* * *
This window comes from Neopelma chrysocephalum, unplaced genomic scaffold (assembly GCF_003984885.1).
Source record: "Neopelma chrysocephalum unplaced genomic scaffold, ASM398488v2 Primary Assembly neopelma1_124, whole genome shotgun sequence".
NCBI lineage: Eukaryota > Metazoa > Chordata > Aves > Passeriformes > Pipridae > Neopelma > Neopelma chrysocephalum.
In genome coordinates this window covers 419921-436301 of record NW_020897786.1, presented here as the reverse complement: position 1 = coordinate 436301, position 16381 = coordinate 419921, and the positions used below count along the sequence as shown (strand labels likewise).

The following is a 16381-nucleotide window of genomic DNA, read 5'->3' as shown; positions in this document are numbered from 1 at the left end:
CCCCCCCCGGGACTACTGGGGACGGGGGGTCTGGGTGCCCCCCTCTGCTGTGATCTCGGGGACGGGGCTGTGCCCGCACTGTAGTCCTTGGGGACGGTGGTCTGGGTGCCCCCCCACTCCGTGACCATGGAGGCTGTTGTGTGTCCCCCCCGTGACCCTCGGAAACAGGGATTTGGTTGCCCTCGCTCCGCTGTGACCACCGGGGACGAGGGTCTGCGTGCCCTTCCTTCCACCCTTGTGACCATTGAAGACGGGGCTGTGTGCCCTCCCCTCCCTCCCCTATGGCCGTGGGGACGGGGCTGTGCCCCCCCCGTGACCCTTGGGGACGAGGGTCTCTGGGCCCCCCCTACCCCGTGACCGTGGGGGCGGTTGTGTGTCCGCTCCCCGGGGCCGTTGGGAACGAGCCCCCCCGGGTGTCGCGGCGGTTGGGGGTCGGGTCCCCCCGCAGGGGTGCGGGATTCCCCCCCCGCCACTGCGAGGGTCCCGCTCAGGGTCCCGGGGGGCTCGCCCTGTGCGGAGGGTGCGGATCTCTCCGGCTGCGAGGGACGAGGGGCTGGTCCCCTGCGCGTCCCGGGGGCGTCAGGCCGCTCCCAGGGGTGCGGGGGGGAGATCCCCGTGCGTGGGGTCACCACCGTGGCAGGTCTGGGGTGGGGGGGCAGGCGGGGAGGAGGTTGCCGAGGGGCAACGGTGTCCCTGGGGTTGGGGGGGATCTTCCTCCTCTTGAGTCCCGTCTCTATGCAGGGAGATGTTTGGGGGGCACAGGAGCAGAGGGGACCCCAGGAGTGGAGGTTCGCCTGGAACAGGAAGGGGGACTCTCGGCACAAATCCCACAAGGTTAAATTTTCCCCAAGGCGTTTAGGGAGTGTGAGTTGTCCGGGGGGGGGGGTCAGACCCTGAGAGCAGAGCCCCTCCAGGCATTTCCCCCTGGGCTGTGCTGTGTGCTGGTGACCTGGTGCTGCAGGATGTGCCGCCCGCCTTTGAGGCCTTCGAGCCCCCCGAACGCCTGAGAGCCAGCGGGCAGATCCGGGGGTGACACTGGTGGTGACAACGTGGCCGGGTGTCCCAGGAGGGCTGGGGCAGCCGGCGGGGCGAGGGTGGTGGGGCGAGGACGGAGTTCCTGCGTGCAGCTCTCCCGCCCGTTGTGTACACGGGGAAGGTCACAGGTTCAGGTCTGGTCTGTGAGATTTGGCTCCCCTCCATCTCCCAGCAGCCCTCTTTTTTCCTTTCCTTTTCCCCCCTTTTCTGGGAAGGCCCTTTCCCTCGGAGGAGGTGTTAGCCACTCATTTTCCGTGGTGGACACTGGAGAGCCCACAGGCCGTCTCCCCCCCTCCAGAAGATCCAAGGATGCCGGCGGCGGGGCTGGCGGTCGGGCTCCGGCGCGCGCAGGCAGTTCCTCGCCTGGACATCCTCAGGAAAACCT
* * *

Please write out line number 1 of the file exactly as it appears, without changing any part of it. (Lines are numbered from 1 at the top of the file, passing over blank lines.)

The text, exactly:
This window comes from Neopelma chrysocephalum, unplaced genomic scaffold (assembly GCF_003984885.1).